MJ
 
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MJ
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30 January 2006 00:07
 

I knew that there were those who had diligently weighed people before and after death to “prove” that the soul had departed from the body, but I didn’t suspect that anyone still took this seriously. The immediate problem with this would be that if the soul really has any physical weight the loss of which can be measured at death, then the soul would have to be made of matter, just like the body, and not made of “spirit” or “supernatural” and if that’s the case it couldn’t really be immortal because all matter decays into other forms eventually.

As for the soul entering the body at conception, even the church fathers argued against this being possible because of the “twin problem.” The argument was that this couldn’t be true because the egg divides into twins after conception, and thus one twin would have to have no soul.

 
snakechic
 
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snakechic
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30 January 2006 08:56
 

[quote author=“hampsteadpete”]

I have never seen, nor am I aware of any credible evidence for any sort of a ‘hereafter,’ or life after death.  If there is no ‘soul’ in the physical sense, what would then experience a hereafter?  Just doesn’t make any sense to me.

Anyone who has had the experience of watching a loved one deteriorate from strokes or some other affliction knows that the ‘essence’ of what that person was departs, in some cases, weeks prior to the death of the body.  What then would be the condition of whatever is supposed to experience the afterlife?  What do the religious have to say about this?

I would like to see what others think about this.

Yes…without sounding too trite…I’ve observed the same thing when my pets have died and been sick. Does that mean animals have souls…not according to the ‘religious’.
I guess you could say, however, that this is pretty good evidence that humans are related to animals?

The other main stumbling block for the ‘afterlife’ theory is that in order for the soul to progress foward after life, it must contain some of the ‘essence’ of the person. In other words its condition. My observations have been similar, that in the case of people who ‘loose’ their ‘essence’ - ie. senility/dementia - there is nothing to float airly up toward any kind of mythical tunnel of light….zilch the brain is vacant of consciousness.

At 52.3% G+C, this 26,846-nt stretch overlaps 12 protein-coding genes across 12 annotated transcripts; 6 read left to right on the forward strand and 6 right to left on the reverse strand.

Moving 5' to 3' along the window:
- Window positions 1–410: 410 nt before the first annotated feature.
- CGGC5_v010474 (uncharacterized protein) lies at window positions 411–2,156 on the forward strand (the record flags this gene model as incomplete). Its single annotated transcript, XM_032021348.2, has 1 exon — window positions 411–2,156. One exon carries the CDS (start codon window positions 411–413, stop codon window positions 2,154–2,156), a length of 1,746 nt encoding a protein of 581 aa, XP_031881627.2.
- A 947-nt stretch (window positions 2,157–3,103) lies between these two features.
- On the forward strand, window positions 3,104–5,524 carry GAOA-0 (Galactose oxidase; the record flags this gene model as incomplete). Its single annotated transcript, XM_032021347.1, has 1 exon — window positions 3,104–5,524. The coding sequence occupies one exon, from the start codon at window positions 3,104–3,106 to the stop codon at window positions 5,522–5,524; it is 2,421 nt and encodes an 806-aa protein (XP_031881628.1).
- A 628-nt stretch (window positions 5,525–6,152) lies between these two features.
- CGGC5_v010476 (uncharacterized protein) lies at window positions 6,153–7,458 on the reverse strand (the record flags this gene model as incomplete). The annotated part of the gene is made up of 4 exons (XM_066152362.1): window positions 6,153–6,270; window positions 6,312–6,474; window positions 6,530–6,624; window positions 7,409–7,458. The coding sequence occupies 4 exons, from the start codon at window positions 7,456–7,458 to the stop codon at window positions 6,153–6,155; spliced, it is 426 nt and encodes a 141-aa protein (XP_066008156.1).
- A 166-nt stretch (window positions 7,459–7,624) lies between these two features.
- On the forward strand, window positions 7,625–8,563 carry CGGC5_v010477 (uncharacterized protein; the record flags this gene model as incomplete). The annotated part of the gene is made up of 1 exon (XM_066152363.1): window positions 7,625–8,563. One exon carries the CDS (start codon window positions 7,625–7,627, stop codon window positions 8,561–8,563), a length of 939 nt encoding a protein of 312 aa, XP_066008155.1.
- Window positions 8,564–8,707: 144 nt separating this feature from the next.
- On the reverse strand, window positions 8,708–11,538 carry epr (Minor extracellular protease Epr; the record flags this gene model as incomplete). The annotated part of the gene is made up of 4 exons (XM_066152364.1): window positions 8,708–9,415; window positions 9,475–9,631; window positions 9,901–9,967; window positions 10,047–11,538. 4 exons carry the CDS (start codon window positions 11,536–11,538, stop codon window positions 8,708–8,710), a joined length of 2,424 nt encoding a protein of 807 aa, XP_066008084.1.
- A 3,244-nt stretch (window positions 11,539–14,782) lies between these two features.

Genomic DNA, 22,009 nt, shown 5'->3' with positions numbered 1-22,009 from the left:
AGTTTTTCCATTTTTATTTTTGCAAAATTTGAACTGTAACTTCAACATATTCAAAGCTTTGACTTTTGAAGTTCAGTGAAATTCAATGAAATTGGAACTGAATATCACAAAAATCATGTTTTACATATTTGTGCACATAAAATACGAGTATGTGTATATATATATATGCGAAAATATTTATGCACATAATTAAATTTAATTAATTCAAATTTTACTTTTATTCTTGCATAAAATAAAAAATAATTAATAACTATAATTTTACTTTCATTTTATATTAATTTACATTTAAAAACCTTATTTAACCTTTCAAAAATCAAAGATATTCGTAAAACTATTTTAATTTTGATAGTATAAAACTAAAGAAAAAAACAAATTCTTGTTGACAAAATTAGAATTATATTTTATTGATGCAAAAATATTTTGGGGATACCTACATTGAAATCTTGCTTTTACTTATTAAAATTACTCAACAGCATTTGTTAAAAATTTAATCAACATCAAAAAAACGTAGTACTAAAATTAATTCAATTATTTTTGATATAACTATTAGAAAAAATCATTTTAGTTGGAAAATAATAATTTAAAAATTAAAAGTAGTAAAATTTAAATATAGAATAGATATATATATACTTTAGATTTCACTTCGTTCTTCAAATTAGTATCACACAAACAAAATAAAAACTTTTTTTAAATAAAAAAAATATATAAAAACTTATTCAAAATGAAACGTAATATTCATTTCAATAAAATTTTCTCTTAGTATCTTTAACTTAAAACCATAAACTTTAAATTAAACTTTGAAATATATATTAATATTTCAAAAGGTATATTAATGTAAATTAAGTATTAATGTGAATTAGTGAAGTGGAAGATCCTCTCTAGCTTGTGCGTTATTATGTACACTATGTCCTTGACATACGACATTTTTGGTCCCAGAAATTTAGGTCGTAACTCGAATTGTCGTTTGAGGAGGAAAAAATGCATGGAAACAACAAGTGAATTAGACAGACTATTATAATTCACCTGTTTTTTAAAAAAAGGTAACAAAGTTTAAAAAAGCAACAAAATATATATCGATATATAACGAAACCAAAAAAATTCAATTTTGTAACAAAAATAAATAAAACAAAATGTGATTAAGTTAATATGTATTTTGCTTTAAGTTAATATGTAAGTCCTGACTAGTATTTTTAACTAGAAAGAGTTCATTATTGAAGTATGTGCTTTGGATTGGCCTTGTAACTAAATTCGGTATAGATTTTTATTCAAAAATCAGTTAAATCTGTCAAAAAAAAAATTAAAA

Nah…I recon the ‘religious’ mind or theory depends on a whole framework of other or supporting beliefs in order to pull that wool over their own eyes.

 
SitDogmaSit
 
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SitDogmaSit
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30 January 2006 16:47
 

I have memories of people from my life who have died.  Those memories tend to capture a part of the essense of that person, or their soul, or my interpretation of who they were.  Not in a literal sense, unless you equate the physical chemical structure of their memory in my brain as part of that person’s essense, which I don’t think makes sense.

But that memory replays consciously or in dreams.  And even though that person is gone, memories and dreams to me and my brain can seem real, can feel real.  And to people thousands of years ago, what *felt* real maybe *was* real.

From my perspective, the physical man that is my father and the memories I have of him are two distinct things.  And in the throes of grief, vivid memories become real.

I think that’s the origin of soul and spirit, and the definitions of animating matter and where it goes after death came later.

It seems some of this gets back to the fact that the brain as an organ can not sense itself; it has no feeling.  It’s as if it’s not quite aware of its own *physical* existence, only the idea or thought of its own existence.

 
Tash004
 
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Tash004
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21 October 2018 00:04
 

It would be so wonderful if the idea of a soul did exist. Imagine being able to freely communicate thoughts and ideas with intellectuals like Sam in an afterlife? I started reading “Journey of Souls” by Michael Newton before I was introduced to Sam Harris books and podcasts. The thing that really got to me to question these “memories” of people who have travelled through time, is when the Doctor would direct his patients into a “desirable” space to answer his questions by quickly counting to three.